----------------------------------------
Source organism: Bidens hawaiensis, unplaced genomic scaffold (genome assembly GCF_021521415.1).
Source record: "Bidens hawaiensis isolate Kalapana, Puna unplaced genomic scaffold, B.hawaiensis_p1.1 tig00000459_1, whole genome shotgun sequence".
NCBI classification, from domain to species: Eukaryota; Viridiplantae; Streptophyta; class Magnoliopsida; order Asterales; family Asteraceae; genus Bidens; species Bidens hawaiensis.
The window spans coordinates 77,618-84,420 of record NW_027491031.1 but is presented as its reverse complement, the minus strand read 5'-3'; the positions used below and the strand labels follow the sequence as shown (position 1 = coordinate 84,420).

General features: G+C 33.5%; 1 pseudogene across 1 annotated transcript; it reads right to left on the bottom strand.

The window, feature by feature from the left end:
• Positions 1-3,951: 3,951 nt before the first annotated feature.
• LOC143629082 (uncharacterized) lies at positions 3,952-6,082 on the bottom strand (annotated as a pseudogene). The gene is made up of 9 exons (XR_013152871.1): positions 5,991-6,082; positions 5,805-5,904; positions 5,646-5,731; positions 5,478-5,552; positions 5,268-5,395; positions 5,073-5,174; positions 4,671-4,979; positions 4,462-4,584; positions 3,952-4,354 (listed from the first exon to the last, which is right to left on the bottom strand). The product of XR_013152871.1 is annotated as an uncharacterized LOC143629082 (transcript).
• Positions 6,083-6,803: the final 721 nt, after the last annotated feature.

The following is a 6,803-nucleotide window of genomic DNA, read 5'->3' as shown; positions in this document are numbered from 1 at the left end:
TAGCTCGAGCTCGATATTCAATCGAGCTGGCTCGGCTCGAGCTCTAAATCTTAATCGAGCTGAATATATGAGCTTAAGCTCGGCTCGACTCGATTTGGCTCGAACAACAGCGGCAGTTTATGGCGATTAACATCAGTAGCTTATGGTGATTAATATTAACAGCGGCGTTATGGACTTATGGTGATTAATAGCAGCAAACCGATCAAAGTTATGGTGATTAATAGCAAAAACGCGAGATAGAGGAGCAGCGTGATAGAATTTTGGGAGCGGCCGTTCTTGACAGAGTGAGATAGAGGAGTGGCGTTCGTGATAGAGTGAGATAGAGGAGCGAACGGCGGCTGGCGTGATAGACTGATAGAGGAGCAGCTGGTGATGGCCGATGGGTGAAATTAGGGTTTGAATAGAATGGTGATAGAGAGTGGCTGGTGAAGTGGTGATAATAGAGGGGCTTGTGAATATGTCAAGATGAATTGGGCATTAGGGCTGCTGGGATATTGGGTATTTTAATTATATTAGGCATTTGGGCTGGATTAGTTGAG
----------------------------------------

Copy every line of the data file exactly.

Source organism: Bidens hawaiensis, unplaced genomic scaffold (genome assembly GCF_021521415.1).
Source record: "Bidens hawaiensis isolate Kalapana, Puna unplaced genomic scaffold, B.hawaiensis_p1.1 tig00000459_1, whole genome shotgun sequence".
NCBI classification, from domain to species: Eukaryota; Viridiplantae; Streptophyta; class Magnoliopsida; order Asterales; family Asteraceae; genus Bidens; species Bidens hawaiensis.
The window spans coordinates 77,618-84,420 of record NW_027491031.1 but is presented as its reverse complement, the minus strand read 5'-3'; the positions used below and the strand labels follow the sequence as shown (position 1 = coordinate 84,420).

General features: G+C 33.5%; 1 pseudogene across 1 annotated transcript; it reads right to left on the bottom strand.

The window, feature by feature from the left end:
• Positions 1-3,951: 3,951 nt before the first annotated feature.
• LOC143629082 (uncharacterized) lies at positions 3,952-6,082 on the bottom strand (annotated as a pseudogene). The gene is made up of 9 exons (XR_013152871.1): positions 5,991-6,082; positions 5,805-5,904; positions 5,646-5,731; positions 5,478-5,552; positions 5,268-5,395; positions 5,073-5,174; positions 4,671-4,979; positions 4,462-4,584; positions 3,952-4,354 (listed from the first exon to the last, which is right to left on the bottom strand). The product of XR_013152871.1 is annotated as an uncharacterized LOC143629082 (transcript).
• Positions 6,083-6,803: the final 721 nt, after the last annotated feature.

The following is a 6,803-nucleotide window of genomic DNA, read 5'->3' as shown; positions in this document are numbered from 1 at the left end:
TAGCTCGAGCTCGATATTCAATCGAGCTGGCTCGGCTCGAGCTCTAAATCTTAATCGAGCTGAATATATGAGCTTAAGCTCGGCTCGACTCGATTTGGCTCGAACAACAGCGGCAGTTTATGGCGATTAACATCAGTAGCTTATGGTGATTAATATTAACAGCGGCGTTATGGACTTATGGTGATTAATAGCAGCAAACCGATCAAAGTTATGGTGATTAATAGCAAAAACGCGAGATAGAGGAGCAGCGTGATAGAATTTTGGGAGCGGCCGTTCTTGACAGAGTGAGATAGAGGAGTGGCGTTCGTGATAGAGTGAGATAGAGGAGCGAACGGCGGCTGGCGTGATAGACTGATAGAGGAGCAGCTGGTGATGGCCGATGGGTGAAATTAGGGTTTGAATAGAATGGTGATAGAGAGTGGCTGGTGAAGTGGTGATAATAGAGGGGCTTGTGAATATGTCAAGATGAATTGGGCATTAGGGCTGCTGGGATATTGGGTATTTTAATTATATTAGGCATTTGGGCTGGATTAGTTGAG